11 © Pearson Education Limited Management Accounting McWatters, Zimmerman, Morse Performance Measurement Performance measures describe how well an individual has performed a task Cultural differences influence performance measurement A good performance measure reveals the actions of the individual being evaluated and Motivates individuals to act in the organization’s best interest

12 © Pearson Education Limited Management Accounting McWatters, Zimmerman, Morse Performance Measurement Certain aspects of financial accounting systems exist today because of the demand for performance measures Multiple performance measures generally will reveal an individual’s actions more accurately than a single measure

13 © Pearson Education Limited Management Accounting McWatters, Zimmerman, Morse The Balanced Scorecard Financial Perspective creating organizational value for owners/shareholders Customer perspective process adding value for customers Customer perspective process adding value for customers Internal business process ensuring efficiency and quality in the value chain Internal business process ensuring efficiency and quality in the value chain Learning and growth investing in organizational infrastructure Strategy

14 © Pearson Education Limited Management Accounting McWatters, Zimmerman, Morse The Balanced Scorecard Outcome performance measures measures to determine whether the objective has been realized Outcome performance measures measures to determine whether the objective has been realized Driver performance measures measures of input activities to achieve the objective Driver performance measures measures of input activities to achieve the objective Each organizational objective has driver performance measures and outcome performance measures e.g. the number of employee training sessions is a driver performance measure for the objective of increasing employee skills to serve customers e.g. the number different services that an employee can offer a customer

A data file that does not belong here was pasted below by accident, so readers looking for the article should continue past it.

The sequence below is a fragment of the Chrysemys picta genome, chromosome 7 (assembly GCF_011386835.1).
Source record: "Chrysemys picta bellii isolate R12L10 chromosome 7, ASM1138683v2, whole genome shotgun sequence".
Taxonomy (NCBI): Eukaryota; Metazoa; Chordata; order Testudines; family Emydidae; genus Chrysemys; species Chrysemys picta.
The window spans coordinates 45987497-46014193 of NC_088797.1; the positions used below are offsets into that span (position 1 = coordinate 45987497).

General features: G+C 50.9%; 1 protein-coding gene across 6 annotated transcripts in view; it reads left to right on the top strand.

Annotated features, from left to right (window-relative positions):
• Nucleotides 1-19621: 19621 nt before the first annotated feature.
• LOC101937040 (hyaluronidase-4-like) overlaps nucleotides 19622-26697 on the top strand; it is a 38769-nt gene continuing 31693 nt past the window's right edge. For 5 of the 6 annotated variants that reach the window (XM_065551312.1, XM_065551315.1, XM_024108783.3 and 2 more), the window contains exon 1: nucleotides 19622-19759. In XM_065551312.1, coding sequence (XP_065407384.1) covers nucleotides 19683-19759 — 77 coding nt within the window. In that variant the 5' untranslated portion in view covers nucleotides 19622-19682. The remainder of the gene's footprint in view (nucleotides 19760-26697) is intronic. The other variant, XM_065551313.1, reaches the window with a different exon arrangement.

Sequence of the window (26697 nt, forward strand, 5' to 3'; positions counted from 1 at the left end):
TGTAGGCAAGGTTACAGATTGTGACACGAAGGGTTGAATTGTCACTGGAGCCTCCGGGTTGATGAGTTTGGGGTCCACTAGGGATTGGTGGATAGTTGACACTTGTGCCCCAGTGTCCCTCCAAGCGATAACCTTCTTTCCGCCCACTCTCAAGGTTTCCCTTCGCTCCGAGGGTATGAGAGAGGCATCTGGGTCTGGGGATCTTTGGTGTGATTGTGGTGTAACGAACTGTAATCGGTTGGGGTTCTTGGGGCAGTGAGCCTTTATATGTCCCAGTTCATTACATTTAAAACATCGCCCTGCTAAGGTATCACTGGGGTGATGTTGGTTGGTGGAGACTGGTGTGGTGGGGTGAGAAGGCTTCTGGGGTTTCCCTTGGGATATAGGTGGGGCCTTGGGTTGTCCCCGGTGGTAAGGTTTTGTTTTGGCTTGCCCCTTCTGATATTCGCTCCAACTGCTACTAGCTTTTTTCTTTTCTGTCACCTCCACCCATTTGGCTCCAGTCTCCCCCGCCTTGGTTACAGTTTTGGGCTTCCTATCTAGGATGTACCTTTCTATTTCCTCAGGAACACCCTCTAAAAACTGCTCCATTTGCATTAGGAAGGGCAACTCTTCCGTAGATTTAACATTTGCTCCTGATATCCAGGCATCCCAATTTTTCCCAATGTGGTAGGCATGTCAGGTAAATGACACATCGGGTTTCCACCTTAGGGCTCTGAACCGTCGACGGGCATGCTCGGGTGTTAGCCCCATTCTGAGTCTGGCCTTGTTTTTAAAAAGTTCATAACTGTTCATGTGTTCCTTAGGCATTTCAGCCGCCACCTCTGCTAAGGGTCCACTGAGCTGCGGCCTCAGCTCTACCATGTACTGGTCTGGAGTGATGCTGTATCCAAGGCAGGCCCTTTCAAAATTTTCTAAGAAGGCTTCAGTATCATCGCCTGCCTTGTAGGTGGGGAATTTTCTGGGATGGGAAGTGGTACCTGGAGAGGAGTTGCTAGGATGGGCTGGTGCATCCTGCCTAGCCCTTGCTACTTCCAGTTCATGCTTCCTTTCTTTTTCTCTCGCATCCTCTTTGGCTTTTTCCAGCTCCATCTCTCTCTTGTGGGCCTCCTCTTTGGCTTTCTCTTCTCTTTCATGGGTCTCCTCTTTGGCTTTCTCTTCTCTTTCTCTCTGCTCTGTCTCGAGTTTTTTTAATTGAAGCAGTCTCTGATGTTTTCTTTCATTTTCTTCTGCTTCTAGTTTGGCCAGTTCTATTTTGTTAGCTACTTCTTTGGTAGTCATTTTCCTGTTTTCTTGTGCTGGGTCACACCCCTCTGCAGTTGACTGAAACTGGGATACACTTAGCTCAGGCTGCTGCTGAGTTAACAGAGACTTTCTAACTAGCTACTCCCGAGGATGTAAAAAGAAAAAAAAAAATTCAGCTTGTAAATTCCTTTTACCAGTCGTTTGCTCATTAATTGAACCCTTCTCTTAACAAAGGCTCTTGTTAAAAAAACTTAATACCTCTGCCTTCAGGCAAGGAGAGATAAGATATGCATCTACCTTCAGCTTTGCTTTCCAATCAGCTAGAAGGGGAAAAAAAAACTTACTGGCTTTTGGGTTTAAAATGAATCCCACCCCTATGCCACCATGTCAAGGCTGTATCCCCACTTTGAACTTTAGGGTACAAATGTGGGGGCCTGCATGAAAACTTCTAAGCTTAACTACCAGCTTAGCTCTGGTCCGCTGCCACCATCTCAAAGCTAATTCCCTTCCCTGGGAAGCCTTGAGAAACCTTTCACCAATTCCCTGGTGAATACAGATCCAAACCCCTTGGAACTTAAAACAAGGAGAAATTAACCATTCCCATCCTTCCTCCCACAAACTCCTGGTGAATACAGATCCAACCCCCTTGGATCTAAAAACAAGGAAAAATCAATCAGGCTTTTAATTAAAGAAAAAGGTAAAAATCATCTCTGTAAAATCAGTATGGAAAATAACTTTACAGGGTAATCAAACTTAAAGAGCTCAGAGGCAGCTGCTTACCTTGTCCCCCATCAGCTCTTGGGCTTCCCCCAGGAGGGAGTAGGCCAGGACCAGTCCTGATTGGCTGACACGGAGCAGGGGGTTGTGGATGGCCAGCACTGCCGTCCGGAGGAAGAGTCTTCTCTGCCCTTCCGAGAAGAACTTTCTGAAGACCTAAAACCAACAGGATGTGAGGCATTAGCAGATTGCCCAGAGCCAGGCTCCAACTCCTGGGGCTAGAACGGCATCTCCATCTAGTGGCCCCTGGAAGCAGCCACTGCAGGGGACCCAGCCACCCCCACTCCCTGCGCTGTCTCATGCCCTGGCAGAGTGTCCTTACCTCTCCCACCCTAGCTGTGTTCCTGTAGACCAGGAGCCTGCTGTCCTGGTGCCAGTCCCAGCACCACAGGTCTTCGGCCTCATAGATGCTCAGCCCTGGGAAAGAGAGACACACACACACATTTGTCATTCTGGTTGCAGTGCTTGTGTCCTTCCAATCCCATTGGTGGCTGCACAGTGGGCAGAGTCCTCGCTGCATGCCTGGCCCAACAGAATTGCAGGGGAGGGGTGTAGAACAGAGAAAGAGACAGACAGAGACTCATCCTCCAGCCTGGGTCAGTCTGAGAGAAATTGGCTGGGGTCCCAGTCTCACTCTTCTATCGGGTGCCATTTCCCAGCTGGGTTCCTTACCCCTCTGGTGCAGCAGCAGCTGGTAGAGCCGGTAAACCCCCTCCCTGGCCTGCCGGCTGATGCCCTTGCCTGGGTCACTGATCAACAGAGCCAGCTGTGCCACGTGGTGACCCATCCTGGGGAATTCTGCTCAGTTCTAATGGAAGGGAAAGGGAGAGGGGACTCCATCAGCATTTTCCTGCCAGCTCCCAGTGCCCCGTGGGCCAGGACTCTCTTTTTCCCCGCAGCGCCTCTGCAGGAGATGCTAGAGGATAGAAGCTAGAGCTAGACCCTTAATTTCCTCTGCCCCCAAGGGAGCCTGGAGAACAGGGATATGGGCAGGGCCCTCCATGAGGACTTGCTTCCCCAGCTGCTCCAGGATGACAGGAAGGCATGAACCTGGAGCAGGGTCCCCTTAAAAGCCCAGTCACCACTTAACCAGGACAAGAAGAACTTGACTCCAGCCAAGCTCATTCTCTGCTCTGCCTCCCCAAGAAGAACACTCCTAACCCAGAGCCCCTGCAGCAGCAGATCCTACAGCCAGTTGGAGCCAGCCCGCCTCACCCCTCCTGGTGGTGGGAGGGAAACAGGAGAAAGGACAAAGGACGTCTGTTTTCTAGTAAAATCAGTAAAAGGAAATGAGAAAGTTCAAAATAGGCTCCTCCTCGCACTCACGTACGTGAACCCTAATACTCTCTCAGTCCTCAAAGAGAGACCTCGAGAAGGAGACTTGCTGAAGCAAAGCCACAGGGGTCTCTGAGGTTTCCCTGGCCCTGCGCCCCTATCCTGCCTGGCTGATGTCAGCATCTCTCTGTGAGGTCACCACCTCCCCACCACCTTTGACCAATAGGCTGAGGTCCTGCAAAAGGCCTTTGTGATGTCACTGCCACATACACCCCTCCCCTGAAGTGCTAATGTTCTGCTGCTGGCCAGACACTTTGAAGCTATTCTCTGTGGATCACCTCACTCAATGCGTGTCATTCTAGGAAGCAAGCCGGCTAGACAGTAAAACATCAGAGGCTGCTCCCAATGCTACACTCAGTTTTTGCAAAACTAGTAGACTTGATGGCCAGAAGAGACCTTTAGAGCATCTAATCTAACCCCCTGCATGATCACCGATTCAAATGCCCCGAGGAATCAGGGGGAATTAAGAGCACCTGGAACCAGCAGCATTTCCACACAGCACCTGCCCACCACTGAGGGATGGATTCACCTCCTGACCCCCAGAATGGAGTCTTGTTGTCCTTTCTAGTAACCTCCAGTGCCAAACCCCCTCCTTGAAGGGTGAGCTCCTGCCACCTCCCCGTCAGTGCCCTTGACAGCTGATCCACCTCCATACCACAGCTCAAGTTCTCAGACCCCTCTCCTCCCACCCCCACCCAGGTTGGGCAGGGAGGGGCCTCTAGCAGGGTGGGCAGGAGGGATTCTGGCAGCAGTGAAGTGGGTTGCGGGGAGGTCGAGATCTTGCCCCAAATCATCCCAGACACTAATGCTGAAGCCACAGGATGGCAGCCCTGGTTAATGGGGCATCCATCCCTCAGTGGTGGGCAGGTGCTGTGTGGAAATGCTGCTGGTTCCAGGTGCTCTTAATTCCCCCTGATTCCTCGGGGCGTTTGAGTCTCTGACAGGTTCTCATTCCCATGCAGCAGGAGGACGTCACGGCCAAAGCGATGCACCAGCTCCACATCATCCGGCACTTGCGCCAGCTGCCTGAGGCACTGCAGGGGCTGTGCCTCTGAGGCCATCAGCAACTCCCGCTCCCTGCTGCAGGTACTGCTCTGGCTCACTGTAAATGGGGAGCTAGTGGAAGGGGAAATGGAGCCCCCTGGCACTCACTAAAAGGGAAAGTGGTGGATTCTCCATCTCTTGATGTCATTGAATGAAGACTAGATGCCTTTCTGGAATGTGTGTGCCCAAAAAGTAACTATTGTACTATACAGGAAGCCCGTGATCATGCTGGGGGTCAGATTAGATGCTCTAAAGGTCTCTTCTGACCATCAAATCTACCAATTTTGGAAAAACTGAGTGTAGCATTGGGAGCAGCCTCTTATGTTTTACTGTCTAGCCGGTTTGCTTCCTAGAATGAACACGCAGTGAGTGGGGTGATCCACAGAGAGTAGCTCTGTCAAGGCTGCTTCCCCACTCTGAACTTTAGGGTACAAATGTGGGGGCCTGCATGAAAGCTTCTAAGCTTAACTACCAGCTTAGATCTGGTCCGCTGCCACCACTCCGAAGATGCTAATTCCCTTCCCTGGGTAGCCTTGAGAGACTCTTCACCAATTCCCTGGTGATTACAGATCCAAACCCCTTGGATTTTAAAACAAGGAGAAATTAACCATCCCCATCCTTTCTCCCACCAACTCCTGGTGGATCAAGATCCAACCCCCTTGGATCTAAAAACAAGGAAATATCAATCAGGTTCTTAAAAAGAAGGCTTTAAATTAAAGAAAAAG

15 © Pearson Education Limited Management Accounting McWatters, Zimmerman, Morse Example Balanced Scorecard ObjectivesInitiativesPerformance measureTarget Financial Perspective Increase shareholder wealthDevelop new productsReturn on assets25% GrowthIncrease online sales% growth in sales30% Customer Perspective Increase market shareIncreased advertising% market share10% Customer satisfactionIncrease post-sales service% satisfied through survey99% Internal business perspective Reduce throughput timeReduce non-value-added activities Average throughput time4 hours On-time deliveryStreamline delivery process% pm-time delivery90% Reduce defectsQuality teams% defects0.01% Learning and growth perspective Multi-skilled workforceEmployee training% of employees with multiple skills 80% Improve information systemsHire new employees in computing Number of employees in computing 20 Reduce employee turnoverPay higher salaries% annual turnover10%

16 © Pearson Education Limited Management Accounting McWatters, Zimmerman, Morse Limitations of the Balanced Scorecard Over reliance on the financial perspective leads to an unbalanced scorecard which focuses on the short term The addition of too many measures leads to a unwieldy scorecard where managers are left to determine the relative importance of measures subjectively It is difficult to optimize performance across the 4 perspectives while making the appropriate trade-offs necessary to do so

17 © Pearson Education Limited Management Accounting McWatters, Zimmerman, Morse Rewarding Performance Through Compensation Contracts An organization can be viewed as a set of contracts that identify the assignment of responsibilities, the performance measures to evaluate the members, and how the benefits generated by the organization are shared Compensation is often used as a motivational tool

18 © Pearson Education Limited Management Accounting McWatters, Zimmerman, Morse Separating Steps of Decision Process Decision planning process Decision control process 1. Initiation 2. Ratification 3. Implementation 4. Monitoring

19 © Pearson Education Limited Management Accounting McWatters, Zimmerman, Morse Management Accounting Managing organizations (Strategy and control) End of Chapter 6